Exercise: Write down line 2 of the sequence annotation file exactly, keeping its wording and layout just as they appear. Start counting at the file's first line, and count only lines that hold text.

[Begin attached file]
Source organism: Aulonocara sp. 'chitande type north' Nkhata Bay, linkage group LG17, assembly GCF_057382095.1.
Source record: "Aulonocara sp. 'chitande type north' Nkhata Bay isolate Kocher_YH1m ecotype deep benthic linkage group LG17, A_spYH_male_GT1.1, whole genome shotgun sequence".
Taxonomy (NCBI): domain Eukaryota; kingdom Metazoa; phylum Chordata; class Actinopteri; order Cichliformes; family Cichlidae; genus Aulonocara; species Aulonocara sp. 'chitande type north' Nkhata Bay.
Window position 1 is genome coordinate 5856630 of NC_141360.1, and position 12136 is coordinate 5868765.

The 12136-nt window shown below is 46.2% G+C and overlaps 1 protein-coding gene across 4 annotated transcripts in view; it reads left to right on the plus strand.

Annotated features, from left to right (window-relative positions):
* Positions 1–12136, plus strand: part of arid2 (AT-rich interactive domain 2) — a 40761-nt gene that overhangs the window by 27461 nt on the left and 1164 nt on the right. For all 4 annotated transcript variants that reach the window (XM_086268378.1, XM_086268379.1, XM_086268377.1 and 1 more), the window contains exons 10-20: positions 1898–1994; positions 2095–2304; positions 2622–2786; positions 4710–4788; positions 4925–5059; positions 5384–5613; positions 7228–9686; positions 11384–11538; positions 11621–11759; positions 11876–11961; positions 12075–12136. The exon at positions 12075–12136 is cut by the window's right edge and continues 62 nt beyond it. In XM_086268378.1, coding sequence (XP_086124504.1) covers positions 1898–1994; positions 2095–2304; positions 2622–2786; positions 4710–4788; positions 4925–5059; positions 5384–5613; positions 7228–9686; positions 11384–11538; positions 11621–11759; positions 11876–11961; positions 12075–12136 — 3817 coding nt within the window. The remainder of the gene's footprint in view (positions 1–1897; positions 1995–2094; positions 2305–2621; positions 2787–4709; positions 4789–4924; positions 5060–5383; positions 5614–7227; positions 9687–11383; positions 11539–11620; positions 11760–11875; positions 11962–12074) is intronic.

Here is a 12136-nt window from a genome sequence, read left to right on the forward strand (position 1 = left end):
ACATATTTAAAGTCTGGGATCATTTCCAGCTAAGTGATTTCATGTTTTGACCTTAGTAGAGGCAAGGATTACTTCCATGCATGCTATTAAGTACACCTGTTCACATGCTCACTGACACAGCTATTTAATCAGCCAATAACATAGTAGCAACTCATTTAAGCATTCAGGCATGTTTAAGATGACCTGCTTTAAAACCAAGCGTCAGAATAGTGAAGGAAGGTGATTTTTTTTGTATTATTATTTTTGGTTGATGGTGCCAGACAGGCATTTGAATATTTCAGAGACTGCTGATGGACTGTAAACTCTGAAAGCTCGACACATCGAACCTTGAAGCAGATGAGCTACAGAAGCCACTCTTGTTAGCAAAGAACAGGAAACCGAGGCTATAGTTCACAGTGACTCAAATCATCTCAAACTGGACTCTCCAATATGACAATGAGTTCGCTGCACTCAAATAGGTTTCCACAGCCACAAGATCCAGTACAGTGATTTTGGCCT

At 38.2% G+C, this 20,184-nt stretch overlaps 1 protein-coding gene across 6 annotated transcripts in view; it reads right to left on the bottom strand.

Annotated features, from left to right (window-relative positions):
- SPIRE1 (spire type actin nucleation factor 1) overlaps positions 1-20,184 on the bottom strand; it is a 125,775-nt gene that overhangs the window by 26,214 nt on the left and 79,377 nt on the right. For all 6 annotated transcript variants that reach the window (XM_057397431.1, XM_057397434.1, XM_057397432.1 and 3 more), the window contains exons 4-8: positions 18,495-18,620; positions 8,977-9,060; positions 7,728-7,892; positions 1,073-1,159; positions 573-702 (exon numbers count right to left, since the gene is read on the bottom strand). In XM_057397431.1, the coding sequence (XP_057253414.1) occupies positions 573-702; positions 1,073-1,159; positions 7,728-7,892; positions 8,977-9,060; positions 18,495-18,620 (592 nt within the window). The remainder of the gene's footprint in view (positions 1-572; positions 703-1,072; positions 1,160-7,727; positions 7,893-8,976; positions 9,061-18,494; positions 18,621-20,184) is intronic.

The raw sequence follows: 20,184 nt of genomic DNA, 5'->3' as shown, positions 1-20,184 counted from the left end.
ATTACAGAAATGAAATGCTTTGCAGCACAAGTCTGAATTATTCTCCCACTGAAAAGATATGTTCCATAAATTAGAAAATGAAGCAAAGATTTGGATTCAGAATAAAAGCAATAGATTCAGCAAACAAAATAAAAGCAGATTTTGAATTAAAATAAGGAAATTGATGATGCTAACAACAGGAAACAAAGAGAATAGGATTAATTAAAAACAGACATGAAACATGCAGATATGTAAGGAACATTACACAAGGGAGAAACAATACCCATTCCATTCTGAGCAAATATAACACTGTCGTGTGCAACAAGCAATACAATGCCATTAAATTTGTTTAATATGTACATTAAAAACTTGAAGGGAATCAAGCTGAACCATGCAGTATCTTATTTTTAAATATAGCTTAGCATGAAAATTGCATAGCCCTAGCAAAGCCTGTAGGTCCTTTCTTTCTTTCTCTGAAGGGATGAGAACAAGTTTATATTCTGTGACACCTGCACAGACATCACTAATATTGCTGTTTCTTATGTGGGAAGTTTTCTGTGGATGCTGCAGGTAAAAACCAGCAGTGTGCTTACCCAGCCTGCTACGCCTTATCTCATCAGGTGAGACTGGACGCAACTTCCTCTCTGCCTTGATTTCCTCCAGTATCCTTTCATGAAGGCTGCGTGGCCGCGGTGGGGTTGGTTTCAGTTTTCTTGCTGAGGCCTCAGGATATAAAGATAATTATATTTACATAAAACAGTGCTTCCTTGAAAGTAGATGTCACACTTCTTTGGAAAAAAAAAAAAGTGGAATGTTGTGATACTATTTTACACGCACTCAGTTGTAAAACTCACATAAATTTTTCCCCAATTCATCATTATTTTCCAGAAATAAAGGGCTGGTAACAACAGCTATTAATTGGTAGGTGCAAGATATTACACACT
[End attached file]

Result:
Source record: "Aulonocara sp. 'chitande type north' Nkhata Bay isolate Kocher_YH1m ecotype deep benthic linkage group LG17, A_spYH_male_GT1.1, whole genome shotgun sequence".